It may sound like a clandestine mission or something out of crime drama, but Shadow IT is actually a very common, everyday occurrence. And it has been happening in organizations (yours included) for decades.
What is Shadow IT?
What Shadow IT means is when an IT or security department is kept in the dark when an employee or department makes a change to their hardware or software. It could mean departments are installing their own software, or it could mean a user is making unauthorized changes to the desktop. Even when employees use any cloud services that aren’t company standard or install shareware — these are also examples of Shadow IT.
More Than Just Hardware and Software
As mentioned above, Shadow IT usually involves hardware and software. But it goes beyond that: your company’s BYOD policy is part of the problem as well. When those endpoints are used to connect to your network they could pose as much of a risk as installing software or hardware on a corporate desktop without permission.
Basically, any hardware, even old laptops that have been decommissioned or servers in a test environment, that finds its way onto your production network can be considered Shadow IT.
Shadow IT Risks
While there may be the odd employee who follows through on some of the actions described here in a malicious manner, most instances of Shadow IT are non-malicious in nature. As such, it’s vital for an organization to treat these situations like they would a non-malicious threat.
When assessing the risks associated with Shadow IT, we can probably break it down into three groups of costs: financial, human resource, and security. First, if your employees are installing expensive software on their machines and it’s not accounted for, there could be severe and costly repercussions. Remember, large software vendors conduct regular licensing audits, and if your company isn’t up to date, it could put a strain on the business relationship.
The next issue is support. From a software perspective, the best way an IT organization can be successful is by standardizing its toolset. If the IT department were to approve every piece of software or cloud solution that everybody asks for and not standardize on a particular toolset, it becomes almost impossible to support. There are far too many applications, tools and solutions out there — each with its own set of idiosyncrasies — for even the biggest IT departments to keep up on.
Then, of course, there’s the security aspect: those unknown apps, tools or solutions may come with software vulnerabilities. What if installing the software leads to a corruption of the machine? Or worse, what if it corrupts your network?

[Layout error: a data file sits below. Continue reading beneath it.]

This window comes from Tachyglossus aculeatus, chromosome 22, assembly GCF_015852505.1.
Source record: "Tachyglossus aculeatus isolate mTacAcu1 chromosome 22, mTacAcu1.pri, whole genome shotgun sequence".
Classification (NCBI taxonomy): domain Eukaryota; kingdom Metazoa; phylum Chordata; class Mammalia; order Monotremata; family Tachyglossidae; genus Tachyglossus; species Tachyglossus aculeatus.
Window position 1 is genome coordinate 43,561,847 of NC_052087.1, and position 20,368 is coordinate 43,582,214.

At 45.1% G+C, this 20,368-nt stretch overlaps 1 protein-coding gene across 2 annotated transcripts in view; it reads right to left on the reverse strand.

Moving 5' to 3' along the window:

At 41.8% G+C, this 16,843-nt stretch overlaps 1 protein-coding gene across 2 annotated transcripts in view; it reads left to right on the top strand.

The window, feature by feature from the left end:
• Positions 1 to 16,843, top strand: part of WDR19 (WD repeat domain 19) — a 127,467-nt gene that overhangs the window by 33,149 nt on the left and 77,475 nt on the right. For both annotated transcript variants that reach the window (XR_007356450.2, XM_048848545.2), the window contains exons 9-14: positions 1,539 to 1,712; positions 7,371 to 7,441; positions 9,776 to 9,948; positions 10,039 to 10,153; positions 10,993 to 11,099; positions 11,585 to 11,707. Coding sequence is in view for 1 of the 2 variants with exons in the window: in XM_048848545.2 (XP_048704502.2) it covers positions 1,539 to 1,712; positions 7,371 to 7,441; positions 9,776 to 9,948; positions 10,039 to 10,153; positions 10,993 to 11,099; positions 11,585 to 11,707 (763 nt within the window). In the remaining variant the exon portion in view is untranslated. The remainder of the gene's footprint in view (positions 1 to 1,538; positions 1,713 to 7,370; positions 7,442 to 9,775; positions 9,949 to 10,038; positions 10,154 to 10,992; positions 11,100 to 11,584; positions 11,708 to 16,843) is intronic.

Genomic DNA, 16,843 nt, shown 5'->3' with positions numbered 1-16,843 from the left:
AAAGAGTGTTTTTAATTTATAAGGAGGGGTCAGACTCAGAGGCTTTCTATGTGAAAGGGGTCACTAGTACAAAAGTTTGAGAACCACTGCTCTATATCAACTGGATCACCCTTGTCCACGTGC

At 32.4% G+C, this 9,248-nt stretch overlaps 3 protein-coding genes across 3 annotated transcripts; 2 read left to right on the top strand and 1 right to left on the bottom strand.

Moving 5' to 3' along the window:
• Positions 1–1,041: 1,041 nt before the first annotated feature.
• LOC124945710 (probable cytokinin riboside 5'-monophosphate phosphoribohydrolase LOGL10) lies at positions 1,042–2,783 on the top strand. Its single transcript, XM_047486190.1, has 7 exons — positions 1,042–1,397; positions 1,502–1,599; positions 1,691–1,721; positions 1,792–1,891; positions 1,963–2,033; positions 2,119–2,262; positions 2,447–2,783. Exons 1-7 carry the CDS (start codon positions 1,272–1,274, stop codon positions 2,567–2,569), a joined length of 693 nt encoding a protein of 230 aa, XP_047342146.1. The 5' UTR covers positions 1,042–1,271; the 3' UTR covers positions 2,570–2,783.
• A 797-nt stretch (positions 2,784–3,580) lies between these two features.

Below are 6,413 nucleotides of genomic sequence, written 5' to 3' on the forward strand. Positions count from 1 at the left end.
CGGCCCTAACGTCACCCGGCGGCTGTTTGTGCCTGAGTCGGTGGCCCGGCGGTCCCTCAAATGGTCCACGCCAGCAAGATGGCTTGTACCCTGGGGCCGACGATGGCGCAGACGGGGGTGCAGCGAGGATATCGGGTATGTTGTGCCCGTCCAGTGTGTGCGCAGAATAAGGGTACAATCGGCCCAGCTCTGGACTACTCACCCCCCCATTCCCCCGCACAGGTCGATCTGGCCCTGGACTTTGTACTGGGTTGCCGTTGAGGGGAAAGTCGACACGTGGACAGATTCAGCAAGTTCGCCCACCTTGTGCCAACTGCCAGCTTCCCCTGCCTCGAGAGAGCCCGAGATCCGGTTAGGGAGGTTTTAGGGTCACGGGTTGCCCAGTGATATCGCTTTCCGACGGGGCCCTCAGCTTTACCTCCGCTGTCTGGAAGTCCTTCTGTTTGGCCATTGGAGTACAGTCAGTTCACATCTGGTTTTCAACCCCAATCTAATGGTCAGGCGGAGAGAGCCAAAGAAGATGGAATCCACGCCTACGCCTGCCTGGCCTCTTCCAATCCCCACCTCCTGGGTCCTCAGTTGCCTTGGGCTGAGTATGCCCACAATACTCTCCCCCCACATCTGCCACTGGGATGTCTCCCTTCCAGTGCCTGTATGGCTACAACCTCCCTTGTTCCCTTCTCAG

Having a software/hardware vetting process is crucial for any organization.
Managing (Not Embracing) Shadow IT
The focus of this article is to get companies to embrace the Shadow IT mindset and not the shadow. What does this mean? You’ll never be able to ban it altogether. Shadow IT happens and will always happen. You don’t have to embrace it, but it’s critical that organizations accept that employees sometimes do what they need to do to stay productive, even if it means flying in the face of IT policy.
The question that needs to be answered is: How can we minimize it and make it safe? If options are provided, standards are set, and the message is clear and not too restrictive, a feasible balance can often be achieved.
Take Dropbox, for example. You could set the security settings to prevent users from sharing documents outside of the company. While this stops users signed in to the corporate account, what about the people that are using a free or personal Dropbox account? It can’t be locked down.
Addressing issues like this are like the low-hanging fruit.
Generally speaking, however, managing Shadow IT boils down to maintaining visibility of all these endpoints. I love the fact that even if you don’t have policies in place, you can deploy software today to do all the monitoring of your environment.
Embrace Creativity, Not Shadow IT
Look, every organization has people coming in from all different cultures, companies and countries who have great ideas they can bring to the table. Maybe they start from a garage in San Jose or from the unauthorized laptop of a user that ends up being a project or product that the company eventually puts into production. I’ve seen it over and over again.
What we don’t want to do is squelch peoples’ creativity and thinking.
The problem becomes: how do you turn that energy into something positive? It’s tough, because unless you’re going to create a totally sandboxed environment that’s safe for people to play around in (and we do recommend this), there’s not much you can do to stop Shadow IT from happening.
Try embracing the creativity while having the right discussions with people —no matter who you are or where you fit in your organization, with the right toolset you can have visibility and understand the risks.
Learn how Absolute Application Persistence helps organizations address pressing security concerns regarding application visibility and vulnerability by downloading our Application Persistence Whitepaper.